|Parts is Parts|
Here's the collection of parts I came home with after measuring the opening for the doors. Well, the desert climate is pretty rough on wood. Something that became pretty apparent when I started cutting them to size and adding the tenons on the ends of the crosspieces. The first step to any project is to make every piece of material the exact same thickness -- these varied quite a bit!
In any case, this is what I had to work with so I proceeded cautiously. As I started to form the tenons I could tell that depending on the piece of wood I tried to match it with, it may or may not fit. Spent a lot of time with 16 pieces of material, turning them every which way to make the door frames.
This was quite a challenge, I needed to find adjoining parts that were somewhat snug and then use the rabbet plane in the photo to get they fit needed. As part of custom work it's always done so that the grain patterns of the wood make a continuous flow all the way across the piece. To illustrate that, let's suppose you had door members that needed to be 3" wide. You would select a 6" wide piece and rip it in half, then; when the doors were glued up the grain would align and appear to be one piece. Well, with the collection of wood that I had that wasn't a possibility but I believe that by the time the doors are sanded and stained it won't be an issue. I know that I tend to be overly particular but that's what I enjoy about custom work.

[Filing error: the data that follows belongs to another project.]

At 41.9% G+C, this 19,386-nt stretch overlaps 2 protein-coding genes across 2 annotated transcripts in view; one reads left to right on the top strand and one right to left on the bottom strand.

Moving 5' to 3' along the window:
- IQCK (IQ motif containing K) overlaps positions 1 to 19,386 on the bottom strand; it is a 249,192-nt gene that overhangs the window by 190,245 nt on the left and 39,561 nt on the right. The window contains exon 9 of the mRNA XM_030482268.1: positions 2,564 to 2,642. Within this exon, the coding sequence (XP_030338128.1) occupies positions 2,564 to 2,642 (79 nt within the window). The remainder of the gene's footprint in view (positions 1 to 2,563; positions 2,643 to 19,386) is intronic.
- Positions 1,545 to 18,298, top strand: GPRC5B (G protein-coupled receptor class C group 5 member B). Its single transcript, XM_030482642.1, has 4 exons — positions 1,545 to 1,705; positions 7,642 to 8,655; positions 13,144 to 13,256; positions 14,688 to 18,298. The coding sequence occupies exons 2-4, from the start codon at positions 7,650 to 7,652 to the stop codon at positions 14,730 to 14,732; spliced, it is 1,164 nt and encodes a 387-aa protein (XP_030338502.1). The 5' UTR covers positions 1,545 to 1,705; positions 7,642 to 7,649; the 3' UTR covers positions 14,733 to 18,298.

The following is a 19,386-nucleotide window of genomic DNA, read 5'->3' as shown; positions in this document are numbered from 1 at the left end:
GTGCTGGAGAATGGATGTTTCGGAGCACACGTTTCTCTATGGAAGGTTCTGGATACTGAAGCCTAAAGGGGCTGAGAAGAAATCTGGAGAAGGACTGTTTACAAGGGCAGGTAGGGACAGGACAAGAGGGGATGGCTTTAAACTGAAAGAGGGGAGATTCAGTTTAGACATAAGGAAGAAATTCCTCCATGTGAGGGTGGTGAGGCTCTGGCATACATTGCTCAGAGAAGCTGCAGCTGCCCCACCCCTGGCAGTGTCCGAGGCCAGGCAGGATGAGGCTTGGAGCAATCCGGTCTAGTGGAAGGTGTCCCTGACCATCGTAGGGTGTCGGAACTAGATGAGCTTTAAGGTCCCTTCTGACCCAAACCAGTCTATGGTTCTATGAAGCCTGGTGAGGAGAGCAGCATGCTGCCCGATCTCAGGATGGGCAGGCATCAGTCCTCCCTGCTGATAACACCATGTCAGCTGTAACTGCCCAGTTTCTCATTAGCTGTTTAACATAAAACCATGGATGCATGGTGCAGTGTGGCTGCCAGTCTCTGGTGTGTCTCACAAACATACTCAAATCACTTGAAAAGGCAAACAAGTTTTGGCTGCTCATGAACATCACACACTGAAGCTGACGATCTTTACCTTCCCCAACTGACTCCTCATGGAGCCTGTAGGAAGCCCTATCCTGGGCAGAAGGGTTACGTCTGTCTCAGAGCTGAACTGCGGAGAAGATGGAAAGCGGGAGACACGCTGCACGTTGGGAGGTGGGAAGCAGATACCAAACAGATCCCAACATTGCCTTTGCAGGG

|End of the Day|
The important thing is that we were able to salvage the materials my client had and we have the four doors required. Next will be boring the holes for the hinges and sanding them prior to installation. My client has the same stain that was used on the rest of the unit and will stain and finish them to match. We're using European style cup hinges so it'll be an easy process to remove and re-install after the finish is applied.